Archive for September, 2008

Soggy September
September 29, 2008

After a two to five inch drenching from last Thursday through the weekend, the monthly rainfall total at BWI-Marshall has reached 6.73″.  This is in stark contrast to last September, which came in as the 4th driest September on record for Baltimore, with just 0.35″ of rain at BWI-Marshall airport.  But wet Septembers have been more common over the past decade.  From 1999 through 2008, five of the last ten Septembers in Baltimore have had at least 5″ of rain.  With more showers possible on Tuesday, the last day of the month, the average September precipitation for the past decade already comes in at 4.84″, almost an inch above the 30 year average of 3.98″.  It will be interesting to see if the rainy pattern transitions into a snowy pattern as we head into the cold weather months.

Tom Tasselmyer


Tropical Storm Wannabe
September 24, 2008

Low pressure off the Carolina coast is looking more and more like a tropical storm, but as of late Wednesday afternoon the National Hurricane Center has not classified this as “Kyle”, the next name on the tropical storm list.  To be officially classified as a “tropical storm”, the cyclone would need sustained winds of at least 40 mph and meet these criteria:

Tropical Cyclone:
A warm-core non-frontal synoptic-scale cyclone, originating over tropical or subtropical waters, with organized deep convection and a closed surface wind circulation about a well-defined center. Once formed, a tropical cyclone is maintained by the extraction of heat energy from the ocean at high temperature and heat export at the low temperatures of the upper troposphere. In this they differ from extratropical cyclones, which derive their energy from horizontal temperature contrasts in the atmosphere (baroclinic effects).

This low developed on an old cold front and originally sustained itself and strengthened due to a temperature contrast across the front. Since its initial development, the old cold front has dissipated and the storm has continued to strengthen, partly in response to the warm ocean waters off the coast of South Carolina. If it continues to strengthen by taking heat energy from the ocean and a well defined circulation develops near the center of the storm, this could become “Kyle” before it makes landfall Thursday night. Either way, the storm will bring heavy rain, strong winds, heavy surf and coastal flooding to parts of Virginia, North Carolina and possibly Maryland from Thursday afternoon into Friday.

Tom Tasselmyer

Autumn Startup
September 23, 2008

Autumn has started appropriately with pleasantly cool temperatures. It has remained dry with ten consecutive rain free days. It looks like that will be changing.

It appears a coastal storm will be developing and there is a fairly decent chance that the end of the week will be a little wet and windy.

NOAA Surface Forecast Map for Thursday Morning, September 25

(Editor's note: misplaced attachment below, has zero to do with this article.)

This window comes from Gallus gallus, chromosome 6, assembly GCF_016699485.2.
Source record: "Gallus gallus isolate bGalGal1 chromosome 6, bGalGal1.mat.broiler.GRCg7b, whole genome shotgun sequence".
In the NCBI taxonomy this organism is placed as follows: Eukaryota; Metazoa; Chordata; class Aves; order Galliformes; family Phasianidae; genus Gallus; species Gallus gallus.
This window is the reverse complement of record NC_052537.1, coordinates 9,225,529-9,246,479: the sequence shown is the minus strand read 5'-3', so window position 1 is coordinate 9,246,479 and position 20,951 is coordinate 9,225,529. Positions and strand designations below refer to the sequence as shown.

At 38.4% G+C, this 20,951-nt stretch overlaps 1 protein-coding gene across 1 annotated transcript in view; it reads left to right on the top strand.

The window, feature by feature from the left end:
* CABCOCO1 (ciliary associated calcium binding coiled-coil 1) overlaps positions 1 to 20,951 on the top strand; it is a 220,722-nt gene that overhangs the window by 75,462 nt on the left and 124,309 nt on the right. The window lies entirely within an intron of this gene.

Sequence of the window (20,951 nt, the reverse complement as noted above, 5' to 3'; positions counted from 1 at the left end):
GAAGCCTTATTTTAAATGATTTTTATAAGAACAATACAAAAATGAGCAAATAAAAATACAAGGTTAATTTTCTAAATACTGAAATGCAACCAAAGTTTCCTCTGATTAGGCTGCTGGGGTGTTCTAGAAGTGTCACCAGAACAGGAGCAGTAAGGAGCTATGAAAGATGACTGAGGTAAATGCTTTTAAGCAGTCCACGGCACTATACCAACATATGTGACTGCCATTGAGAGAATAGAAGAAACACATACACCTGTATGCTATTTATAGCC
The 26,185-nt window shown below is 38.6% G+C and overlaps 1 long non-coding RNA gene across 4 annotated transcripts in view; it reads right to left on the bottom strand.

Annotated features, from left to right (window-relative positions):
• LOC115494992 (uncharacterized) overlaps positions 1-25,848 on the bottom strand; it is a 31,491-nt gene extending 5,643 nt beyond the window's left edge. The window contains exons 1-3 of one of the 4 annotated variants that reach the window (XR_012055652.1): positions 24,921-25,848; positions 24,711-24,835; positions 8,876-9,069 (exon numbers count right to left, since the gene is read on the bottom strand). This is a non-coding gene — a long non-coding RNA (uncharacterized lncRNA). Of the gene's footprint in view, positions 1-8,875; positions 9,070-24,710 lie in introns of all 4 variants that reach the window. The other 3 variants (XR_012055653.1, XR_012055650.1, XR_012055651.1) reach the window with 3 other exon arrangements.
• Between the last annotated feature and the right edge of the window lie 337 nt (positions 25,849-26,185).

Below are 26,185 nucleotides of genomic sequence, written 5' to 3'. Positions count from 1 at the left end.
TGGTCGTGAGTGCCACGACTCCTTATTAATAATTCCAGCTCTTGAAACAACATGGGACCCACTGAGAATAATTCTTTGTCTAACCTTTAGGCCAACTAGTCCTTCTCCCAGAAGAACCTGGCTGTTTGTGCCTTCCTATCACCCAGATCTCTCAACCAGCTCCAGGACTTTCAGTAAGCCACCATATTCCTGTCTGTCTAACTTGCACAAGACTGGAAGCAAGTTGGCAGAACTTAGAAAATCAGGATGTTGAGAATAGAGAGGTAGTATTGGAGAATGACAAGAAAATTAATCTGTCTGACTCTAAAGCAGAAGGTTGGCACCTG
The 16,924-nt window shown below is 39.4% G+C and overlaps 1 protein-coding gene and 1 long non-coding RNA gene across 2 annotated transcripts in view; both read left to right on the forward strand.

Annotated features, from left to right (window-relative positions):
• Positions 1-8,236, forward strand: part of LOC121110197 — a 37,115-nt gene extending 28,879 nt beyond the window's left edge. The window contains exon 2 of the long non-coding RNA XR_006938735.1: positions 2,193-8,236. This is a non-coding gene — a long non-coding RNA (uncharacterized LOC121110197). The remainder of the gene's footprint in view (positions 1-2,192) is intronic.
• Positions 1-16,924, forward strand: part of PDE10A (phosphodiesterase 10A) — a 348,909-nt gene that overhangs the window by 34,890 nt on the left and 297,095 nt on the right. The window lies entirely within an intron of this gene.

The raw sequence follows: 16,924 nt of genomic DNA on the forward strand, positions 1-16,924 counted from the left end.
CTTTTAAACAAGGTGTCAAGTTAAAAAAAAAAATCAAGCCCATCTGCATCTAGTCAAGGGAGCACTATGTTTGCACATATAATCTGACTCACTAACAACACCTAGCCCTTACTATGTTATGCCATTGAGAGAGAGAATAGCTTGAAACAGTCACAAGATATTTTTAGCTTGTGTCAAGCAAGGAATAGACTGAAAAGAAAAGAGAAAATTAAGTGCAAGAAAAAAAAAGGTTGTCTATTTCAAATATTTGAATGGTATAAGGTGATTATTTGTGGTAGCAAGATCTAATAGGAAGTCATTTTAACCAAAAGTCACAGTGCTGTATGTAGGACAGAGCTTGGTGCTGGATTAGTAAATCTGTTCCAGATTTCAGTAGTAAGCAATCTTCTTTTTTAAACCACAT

Added to the mix is action in the tropics.

National Hurricane Center Enhanced Satellite Image

The red circled area labeled “1” is a low pressure system that has been drifting in the Caribbean since the weekend. It is moving toward an area that may allow for further development and it could be declared a tropical depression at any time. If it were to reach tropical storm or hurricane strength the next name on the list is Kyle.

John Collins

End Of Summer Ramblings
September 22, 2008

Autumn begins on Monday so I thought I’d take a look back at the basic statistics of the “astronomical summer” of 2008.

Temperatures (June 20-September 21) were far from extreme this year. Only 20 days were 90 degrees or warmer:

  • June (20th-30th) – 3 days
  • July – 10 days
  • August – 4 days
  • September (1st-21st) – 3 days

Precipitation (June 20 – September 21) totaled 10.39 inches. Once again, nothing extreme except for July.

  • June (20th-30th) – 1.03 inches
  • July – 5.47 inches
  • August – 1.48 inches
  • September (1st-21st) – 2.41 inches

As the region moves into the autumn months precipitation is running ahead of the annual average to date with a surplus of 1.91 inches. If it weren’t for the month of July though, the area would probably be in deficit territory.

The past eight days have been rain free so a little precipitation wouldn’t hurt. A fix for that may be on the way. Computer models indicate that a coastal weather feature may crank up off the Carolinas by the end of the week. The models do not have a good handle on the details though so beneficial rains may or may not fall. Our forecast allows for a rain chance beginning late Thursday but the timing and strength of the storm are far from certain. A best guess right now would place the highest rain and wind chances east of the Bay. The NOAA computer model chart (below) for Thursday evening shows the developing storm off shore.

This is but one of several models and there is no firm agreement among them on the timing and extent of this weather feature.

Note that there is a more significant “storm” on the chart southwest of the coastal feature. This is where this computer model positions what is now a low pressure system near Puerto Rico. Forecasters are monitoring this storm for further tropical development. An Air Force plane surveyed the storm Sunday and could not find sufficient organization to label the storm a tropical depression.  Conditions are favorable for further development and the storm could become a depression at any time. Kyle is the next name on the list if the storm reaches tropical storm strength.

This week could become interesting.

John Collins